X is black after removing all files /tmp files

Serg Belokamen serg.belokamen at gmail.com
Thu Jul 28 07:08:05 UTC 2005

Just a tip for the future, /tmp on *nix type systems is quiet
different to temporary directory on Windows. /tmp stores session ID's,
etc. so deleteing them can cause your machine to frezee or in your
case screen blanking. Reboot will help (as a final resort if its a
server platform).

On 28/07/05, ZIYAD A. M. AL-BATLY <zamb at saudi.net.sa> wrote:
> On Wed, 2005-07-27 at 22:29 -0700, Charlie Zender wrote:
> > Hi,
> >
> > I successfully installed Ubuntu Hoary on a Dell Inspiron 7500,
> > but now the X display doesn't work. It worked fine after the
> > original installation then I did something stupid and now the
> > X display appears totally black, i.e., it's running but you
> > can't see anything. What happened is that I accidentally
> > deleted all the files and directories in /tmp while X was
> > running, i.e., I deleted the gconfd-zender, gpg-tEoLTf,
> > mapping-zender, orbit-zender directories.
> > Then I rebooted and now X is "back in black".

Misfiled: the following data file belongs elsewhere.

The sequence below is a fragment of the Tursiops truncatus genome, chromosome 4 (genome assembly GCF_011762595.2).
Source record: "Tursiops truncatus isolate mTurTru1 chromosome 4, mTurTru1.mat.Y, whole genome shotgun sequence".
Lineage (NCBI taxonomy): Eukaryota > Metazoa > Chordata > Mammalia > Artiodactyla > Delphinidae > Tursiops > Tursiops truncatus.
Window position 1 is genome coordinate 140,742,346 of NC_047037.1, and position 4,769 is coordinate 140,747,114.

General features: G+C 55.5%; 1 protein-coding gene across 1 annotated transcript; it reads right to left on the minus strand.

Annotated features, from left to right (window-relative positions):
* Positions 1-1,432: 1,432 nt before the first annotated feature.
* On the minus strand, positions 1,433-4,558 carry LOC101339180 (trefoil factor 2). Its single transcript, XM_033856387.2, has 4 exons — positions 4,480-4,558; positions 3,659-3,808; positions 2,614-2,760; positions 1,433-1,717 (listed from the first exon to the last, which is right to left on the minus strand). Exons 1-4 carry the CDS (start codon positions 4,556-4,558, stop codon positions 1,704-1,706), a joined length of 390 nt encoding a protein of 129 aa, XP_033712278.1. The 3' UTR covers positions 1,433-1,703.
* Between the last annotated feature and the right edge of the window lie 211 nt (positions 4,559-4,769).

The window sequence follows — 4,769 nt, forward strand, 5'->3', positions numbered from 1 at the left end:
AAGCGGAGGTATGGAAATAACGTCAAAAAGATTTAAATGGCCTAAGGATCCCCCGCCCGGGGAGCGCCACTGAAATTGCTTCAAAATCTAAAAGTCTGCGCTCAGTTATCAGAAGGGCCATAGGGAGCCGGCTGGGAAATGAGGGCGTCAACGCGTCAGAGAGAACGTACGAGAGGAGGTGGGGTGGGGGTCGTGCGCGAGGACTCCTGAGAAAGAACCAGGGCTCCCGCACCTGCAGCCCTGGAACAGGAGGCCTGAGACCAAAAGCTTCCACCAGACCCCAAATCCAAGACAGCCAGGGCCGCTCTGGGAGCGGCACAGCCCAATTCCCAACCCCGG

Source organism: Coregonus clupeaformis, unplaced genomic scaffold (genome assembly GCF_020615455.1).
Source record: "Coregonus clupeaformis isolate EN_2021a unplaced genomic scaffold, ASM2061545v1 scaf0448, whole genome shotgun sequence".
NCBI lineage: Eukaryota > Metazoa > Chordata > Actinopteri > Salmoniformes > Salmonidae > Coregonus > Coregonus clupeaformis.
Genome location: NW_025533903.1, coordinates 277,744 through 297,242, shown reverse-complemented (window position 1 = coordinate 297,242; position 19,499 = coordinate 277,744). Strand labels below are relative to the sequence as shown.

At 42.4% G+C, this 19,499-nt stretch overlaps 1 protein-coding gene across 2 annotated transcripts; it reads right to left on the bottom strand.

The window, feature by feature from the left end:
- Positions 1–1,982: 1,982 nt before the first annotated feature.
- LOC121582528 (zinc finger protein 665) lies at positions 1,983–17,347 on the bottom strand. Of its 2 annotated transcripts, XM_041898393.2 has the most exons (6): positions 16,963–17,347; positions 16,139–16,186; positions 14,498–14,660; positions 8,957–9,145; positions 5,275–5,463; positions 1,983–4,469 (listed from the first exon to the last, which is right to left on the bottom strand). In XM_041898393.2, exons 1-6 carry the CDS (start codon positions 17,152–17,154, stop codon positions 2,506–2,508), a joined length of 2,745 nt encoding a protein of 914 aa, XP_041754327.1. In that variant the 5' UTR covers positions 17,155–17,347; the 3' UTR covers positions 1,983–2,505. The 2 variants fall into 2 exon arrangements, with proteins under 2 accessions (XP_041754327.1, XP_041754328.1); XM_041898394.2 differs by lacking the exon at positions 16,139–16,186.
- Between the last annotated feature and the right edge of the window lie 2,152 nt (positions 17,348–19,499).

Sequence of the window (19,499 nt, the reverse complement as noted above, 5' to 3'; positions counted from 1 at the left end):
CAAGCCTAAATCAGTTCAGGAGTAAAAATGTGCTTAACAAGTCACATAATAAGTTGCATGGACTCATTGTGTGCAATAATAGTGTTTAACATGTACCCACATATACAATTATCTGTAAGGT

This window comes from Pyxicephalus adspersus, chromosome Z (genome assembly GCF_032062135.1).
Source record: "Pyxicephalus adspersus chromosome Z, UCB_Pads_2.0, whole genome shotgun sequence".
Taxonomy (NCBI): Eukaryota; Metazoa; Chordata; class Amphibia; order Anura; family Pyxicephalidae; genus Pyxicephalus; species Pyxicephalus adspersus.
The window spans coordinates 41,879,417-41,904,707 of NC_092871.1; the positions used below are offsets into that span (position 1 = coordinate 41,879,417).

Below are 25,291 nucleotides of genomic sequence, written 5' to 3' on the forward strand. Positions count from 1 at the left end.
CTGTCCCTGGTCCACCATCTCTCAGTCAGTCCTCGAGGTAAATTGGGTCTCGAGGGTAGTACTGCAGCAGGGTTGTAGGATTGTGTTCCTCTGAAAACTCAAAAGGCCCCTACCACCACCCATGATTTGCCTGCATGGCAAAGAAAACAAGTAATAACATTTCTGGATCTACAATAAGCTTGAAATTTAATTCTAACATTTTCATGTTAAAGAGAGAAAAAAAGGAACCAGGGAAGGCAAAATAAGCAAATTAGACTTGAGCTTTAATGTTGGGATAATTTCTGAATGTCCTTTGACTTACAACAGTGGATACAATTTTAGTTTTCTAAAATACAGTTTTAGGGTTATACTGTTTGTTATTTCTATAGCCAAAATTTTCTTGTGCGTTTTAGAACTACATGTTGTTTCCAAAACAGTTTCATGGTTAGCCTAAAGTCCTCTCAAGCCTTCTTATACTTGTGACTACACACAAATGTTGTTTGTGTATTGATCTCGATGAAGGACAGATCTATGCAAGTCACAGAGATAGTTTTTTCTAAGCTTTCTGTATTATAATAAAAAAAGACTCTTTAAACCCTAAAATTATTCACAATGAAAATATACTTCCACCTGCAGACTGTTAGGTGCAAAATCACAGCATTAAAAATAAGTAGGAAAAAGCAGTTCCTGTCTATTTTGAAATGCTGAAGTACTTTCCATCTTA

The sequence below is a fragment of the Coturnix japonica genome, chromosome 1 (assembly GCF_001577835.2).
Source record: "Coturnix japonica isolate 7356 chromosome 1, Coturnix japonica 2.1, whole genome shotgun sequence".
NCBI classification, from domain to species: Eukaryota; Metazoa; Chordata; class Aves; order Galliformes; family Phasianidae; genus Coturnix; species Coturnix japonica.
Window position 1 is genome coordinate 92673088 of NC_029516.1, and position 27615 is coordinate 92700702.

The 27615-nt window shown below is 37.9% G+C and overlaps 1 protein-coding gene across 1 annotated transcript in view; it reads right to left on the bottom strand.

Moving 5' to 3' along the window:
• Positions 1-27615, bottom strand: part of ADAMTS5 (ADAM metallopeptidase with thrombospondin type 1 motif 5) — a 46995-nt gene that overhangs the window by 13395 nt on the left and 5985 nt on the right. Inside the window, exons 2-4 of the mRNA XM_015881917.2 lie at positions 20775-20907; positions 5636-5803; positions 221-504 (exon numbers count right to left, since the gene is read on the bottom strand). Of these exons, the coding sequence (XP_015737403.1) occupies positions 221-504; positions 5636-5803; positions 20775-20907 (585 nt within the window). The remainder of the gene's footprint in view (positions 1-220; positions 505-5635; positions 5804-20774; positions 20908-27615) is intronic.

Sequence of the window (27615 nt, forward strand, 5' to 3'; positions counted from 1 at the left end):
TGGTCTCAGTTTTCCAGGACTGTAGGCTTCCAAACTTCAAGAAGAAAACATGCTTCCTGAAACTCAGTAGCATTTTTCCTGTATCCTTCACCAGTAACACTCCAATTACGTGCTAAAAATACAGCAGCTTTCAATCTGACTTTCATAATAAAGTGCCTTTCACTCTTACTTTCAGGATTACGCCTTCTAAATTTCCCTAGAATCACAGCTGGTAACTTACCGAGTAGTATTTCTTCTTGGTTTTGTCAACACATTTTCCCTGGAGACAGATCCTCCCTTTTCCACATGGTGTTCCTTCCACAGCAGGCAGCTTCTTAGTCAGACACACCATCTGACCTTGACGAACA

> >
> > I tried removing then re-installing the X server and gnome
> > but that did not work. The screen is still black.
> >  From what I can surmise, there must be an X or gnome config file
> > somewhere besides /tmp that contains state-ful information that
> > I must manually delete before the system can reset itself correctly.
> > Anyone know how to get my X back without re-installing Ubuntu from
> > scratch?
> >
> > Thanks,
> > Charlie
> >
> > --
> > Charlie Zender, surname at uci.edu, Department of Earth System Science
> > University of California, Irvine CA 92697-3100. Tel: (949) 824-2987
> >
> >
> >From a console (press CTRL+ALT+F1 and then login) do:
>         sudo /etc/init.d/gdm stop
>         sudo rm -r -f /tmp/* /tmp/.X* /tmp/.ICE* /tmp/.gdm*
>         sudo /etc/init.d/xorg-common start
>         sudo /etc/init.d/gdm start
> See if that fixes your problem.  If not, then it's most likely a GNOME
> problem and not X (to make sure, does it start GDM or not?  If GDM
> starts normally, then your problem is definitely a GNOME one).  Try
> creating a new user using (again, from a console):
>         sudo adduser
> and answer the questions.  Switch to X by pressing ALT+F7 and login
> using that new user ID.  If it works, then all you need to do is reset
> your original user ID's GNOME session settings by deleting
> "~/.gnome2/session*" and "~/.gnome2/.gnome-smproxy*".
> Hope this fix your problem.
> Ziyad.
> --
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